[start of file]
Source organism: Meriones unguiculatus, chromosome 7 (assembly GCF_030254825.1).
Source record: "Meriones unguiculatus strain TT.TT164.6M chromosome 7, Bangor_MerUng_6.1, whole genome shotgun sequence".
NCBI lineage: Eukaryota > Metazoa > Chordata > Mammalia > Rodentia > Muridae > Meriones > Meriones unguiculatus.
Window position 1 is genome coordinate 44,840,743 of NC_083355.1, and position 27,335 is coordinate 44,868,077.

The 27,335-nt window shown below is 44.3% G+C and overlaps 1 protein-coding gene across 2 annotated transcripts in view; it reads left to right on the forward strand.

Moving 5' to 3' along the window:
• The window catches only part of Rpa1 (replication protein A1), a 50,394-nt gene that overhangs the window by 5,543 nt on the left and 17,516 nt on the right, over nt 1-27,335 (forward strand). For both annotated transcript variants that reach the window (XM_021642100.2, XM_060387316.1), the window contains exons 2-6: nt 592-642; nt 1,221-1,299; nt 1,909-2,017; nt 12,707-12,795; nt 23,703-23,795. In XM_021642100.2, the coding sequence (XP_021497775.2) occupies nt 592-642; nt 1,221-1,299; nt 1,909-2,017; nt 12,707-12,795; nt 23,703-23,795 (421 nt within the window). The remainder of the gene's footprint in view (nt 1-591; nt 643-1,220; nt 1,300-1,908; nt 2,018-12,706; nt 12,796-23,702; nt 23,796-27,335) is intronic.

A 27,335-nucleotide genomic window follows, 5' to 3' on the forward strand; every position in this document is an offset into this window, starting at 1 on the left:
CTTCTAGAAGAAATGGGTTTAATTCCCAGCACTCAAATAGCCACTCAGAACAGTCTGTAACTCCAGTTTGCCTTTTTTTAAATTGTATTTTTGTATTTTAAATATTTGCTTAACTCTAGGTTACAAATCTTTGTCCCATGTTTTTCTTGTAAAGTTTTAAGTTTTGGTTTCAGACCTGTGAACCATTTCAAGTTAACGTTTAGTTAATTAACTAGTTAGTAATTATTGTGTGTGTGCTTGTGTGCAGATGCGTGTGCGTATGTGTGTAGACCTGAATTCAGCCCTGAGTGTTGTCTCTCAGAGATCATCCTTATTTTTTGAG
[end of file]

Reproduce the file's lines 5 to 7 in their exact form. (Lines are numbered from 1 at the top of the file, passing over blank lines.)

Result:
The 27,335-nt window shown below is 44.3% G+C and overlaps 1 protein-coding gene across 2 annotated transcripts in view; it reads left to right on the forward strand.

Moving 5' to 3' along the window:
• The window catches only part of Rpa1 (replication protein A1), a 50,394-nt gene that overhangs the window by 5,543 nt on the left and 17,516 nt on the right, over nt 1-27,335 (forward strand). For both annotated transcript variants that reach the window (XM_021642100.2, XM_060387316.1), the window contains exons 2-6: nt 592-642; nt 1,221-1,299; nt 1,909-2,017; nt 12,707-12,795; nt 23,703-23,795. In XM_021642100.2, the coding sequence (XP_021497775.2) occupies nt 592-642; nt 1,221-1,299; nt 1,909-2,017; nt 12,707-12,795; nt 23,703-23,795 (421 nt within the window). The remainder of the gene's footprint in view (nt 1-591; nt 643-1,220; nt 1,300-1,908; nt 2,018-12,706; nt 12,796-23,702; nt 23,796-27,335) is intronic.